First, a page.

The stretch of the coast has glad tidings, as The Forest Department of Tamil Nadu expects 2021’s numbers look set to exceed last year’s
There is something about the pull of the homeland that can make any story a universal one.
Turtles, for instance, don’t understand political, linguistic or other human boundaries, yet the story of how an Olive Ridley turtle gives birth is something Chennai division’s Forest Department officials know verbatim. For, a turtle may travel all over the world through the years, but when “that time” comes, it will return to the exact spot where it was born. In January 2021, about a decade after they grew, the Olive Ridleys born along Chennai’s coastline came back to their “thai mann” (mother-soil or motherland), to dig nests in the sand and lay eggs.
So when the first of these buried nests in Besant Nagar was discovered around January 10, patrollers on the beach cared enough to handle it gently. On the same day, the eggs were collected and safely transported to a locked, walled hatchery, safe from predators. They were then buried back just as deep as they were found, as deep as their mother had kept them.
This process will be repeated with every fresh nest found throughout the season; each new rehabilated nest will be marked with a broad stick, on which details like the discovery date, depth, and the number of eggs will be specified. Why? Because threats to these eggs are many — stray dogs, crows and even poachers have contributed to reduced populations of this species, categorised as vulnerable across the globe by the International Union for Conservation of Nature (IUCN).
If all goes well, the first of this year’s hatchlings should be crawling back to sea sometime towards the end of this month, hope the Forest Department employees manning the protected hatchery on Besant Nagar beach.
This land is their land
- The coast of Odisha is considered to be one of the largest Olive Ridley nesting sites not only in India, but in the world. But the turtles have also been found to nest in Tamil Nadu, Andhra Pradesh and parts of the Konkan coast.
- Some other countries with Olive Ridley nesting sites are:
- Costa Rica
The nesting season has been a busy one since January this year, and is likely to go on till April. The month of February, however, is considered the peak of the season, and with over 100 Olive Ridley nests having been found already, all four hatcheries along this stretch of the coast are hoping to soon fill up with eggs — cool, cosy, and ready to hatch.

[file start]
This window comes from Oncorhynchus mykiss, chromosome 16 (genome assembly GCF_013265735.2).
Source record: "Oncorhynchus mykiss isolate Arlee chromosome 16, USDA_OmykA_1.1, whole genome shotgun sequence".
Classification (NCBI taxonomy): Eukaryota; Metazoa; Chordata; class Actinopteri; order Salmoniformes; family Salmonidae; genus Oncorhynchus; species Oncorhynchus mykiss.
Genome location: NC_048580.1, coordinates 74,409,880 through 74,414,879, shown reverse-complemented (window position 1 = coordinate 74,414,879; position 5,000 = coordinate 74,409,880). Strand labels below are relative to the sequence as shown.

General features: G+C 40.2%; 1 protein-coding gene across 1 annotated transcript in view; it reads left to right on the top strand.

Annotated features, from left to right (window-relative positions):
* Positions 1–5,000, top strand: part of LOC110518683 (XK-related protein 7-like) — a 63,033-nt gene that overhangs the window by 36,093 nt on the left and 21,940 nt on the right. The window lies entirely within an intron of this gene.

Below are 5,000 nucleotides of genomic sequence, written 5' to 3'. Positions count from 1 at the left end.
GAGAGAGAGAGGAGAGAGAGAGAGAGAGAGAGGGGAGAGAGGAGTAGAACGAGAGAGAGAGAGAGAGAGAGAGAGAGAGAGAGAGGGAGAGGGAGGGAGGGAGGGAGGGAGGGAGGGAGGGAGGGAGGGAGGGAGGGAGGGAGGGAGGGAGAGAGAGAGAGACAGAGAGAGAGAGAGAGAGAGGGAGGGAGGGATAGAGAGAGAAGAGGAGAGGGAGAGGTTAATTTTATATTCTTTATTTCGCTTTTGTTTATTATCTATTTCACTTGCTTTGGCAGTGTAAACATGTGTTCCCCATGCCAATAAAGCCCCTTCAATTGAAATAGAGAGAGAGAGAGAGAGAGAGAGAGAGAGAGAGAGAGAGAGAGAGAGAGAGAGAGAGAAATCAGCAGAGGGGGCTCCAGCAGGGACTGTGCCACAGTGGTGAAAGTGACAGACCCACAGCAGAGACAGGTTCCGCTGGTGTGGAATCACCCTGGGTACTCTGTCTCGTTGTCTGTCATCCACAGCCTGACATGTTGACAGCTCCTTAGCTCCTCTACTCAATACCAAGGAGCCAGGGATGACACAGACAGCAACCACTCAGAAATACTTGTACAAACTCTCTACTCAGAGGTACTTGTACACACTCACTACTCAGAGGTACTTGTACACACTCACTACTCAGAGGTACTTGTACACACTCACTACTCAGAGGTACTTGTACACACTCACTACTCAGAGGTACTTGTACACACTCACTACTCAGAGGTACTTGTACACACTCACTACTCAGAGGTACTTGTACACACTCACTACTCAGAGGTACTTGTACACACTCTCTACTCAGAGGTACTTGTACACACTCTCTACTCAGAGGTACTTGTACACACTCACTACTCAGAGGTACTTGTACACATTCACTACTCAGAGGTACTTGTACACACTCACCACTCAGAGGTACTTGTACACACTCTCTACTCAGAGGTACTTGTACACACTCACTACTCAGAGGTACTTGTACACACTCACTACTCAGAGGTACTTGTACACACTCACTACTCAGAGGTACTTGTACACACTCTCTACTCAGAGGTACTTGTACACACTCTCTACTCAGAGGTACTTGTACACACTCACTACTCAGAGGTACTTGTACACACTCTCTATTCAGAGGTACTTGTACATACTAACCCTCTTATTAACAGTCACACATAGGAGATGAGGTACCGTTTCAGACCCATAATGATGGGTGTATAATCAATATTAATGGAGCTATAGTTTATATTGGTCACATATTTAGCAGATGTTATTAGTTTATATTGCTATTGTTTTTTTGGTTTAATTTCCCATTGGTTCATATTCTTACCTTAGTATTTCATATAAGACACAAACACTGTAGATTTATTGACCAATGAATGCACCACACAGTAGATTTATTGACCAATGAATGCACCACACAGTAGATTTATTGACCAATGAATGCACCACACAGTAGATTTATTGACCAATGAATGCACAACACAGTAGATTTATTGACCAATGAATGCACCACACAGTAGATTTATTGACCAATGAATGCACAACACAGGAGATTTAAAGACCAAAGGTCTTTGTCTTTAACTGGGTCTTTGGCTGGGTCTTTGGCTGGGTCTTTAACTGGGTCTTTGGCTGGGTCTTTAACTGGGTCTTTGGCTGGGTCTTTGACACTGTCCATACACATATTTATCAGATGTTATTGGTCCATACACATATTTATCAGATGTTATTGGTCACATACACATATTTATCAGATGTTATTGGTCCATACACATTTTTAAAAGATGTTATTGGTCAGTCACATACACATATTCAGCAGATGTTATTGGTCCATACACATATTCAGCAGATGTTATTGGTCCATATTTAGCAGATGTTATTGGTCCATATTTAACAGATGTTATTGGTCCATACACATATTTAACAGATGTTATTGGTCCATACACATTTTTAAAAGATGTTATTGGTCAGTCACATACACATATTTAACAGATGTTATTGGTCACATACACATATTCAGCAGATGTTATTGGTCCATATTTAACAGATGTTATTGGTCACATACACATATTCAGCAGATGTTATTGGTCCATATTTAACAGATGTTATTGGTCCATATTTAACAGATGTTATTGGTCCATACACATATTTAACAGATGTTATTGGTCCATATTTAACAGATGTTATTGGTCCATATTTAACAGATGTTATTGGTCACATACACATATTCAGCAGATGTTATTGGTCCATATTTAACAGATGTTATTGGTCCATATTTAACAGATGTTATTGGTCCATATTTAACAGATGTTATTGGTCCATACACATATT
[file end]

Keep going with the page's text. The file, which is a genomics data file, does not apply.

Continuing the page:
According to the office of Forest Range Officer, Clement Edison, “Last year, we had completed 300 nests and 32,000 eggs. Hopefully, this year, we are expecting the numbers to be more, by around 20%.” It is a reasonable hope, considering that over 100 nests have been discovered and rehabilitated already: 50 nests with 5,745 eggs in Besant Nagar, 19 nests with 2,041 eggs in Neelankarai and 33 nests with 3,599 eggs in Pulicat. And the season is just getting started. “We have a total of four hatcheries, including one in Kovalam,” says the officer, “There have been no nests in Kovalam yet, but we are hopeful.”
How these nests are discovered is an interesting story, one that is retold and demonstrated time and again this time of year. The first sign is a mother turtle’s track in the sand — criss-cross tracks caused by the shifting of the sand by its forelimbs. The width of the tracks is an indication of the size of the paddle-like forelimbs, and thus of the turtle itself.
But it is not often that this track can be followed to a mother in the very act of nesting; the mother turtle is usually done with her task within 20 minutes, and the tracks are not spotted till much later. Patrolling teams have a lot of ground to cover — especially this year, when public volunteers could not be allowed due to COVID-19 safety measures. The patrolling has been done mainly by the Forest Department, with select, seasoned volunteers from the city’s Students Sea Turtle Conservation Network (SSTCN) joining in only since the past four days, for a three-hour daily shift.
The patrollers, in teams of three, hope to spot the turtle tracks, and then circle the whole area around the tracks to search… they search not for the creature or its eggs, but for unusually soft and loose sand. The sand in usual spots, where there is no egg, will be tight and packed — hard enough for adults to walk or children to frolic on. The area with eggs underneath will be soft, because the sand would have been dug and repacked. These areas, if poked lightly with a stick, act almost as miniature sink-holes.
The eggs hatch within 44 to 46 days of getting laid, depending on humidity, temperature and other factors. It could also depend on the depth at which the eggs are laid. Nearer to the surface is warmer, so it will hatch faster. If it is deeper, it may not hatch for another day.
Most of the hatchlings in Chennai division turn out to be female, almost 97% to 99%. According to Edison’s office, it is only at far higher temperature conditions that males can be born.
Generally, hatching and the release of hatchlings into the sea only happens in the evening, after sunset, when the temperature is more suitable for the newborns. And that is a sight to behold… scores of little creatures smaller than a fist, bursting with urgency, making their steady, frantic way to the cool ocean under the calm Chennai moon, as their human caretakers cheer them on.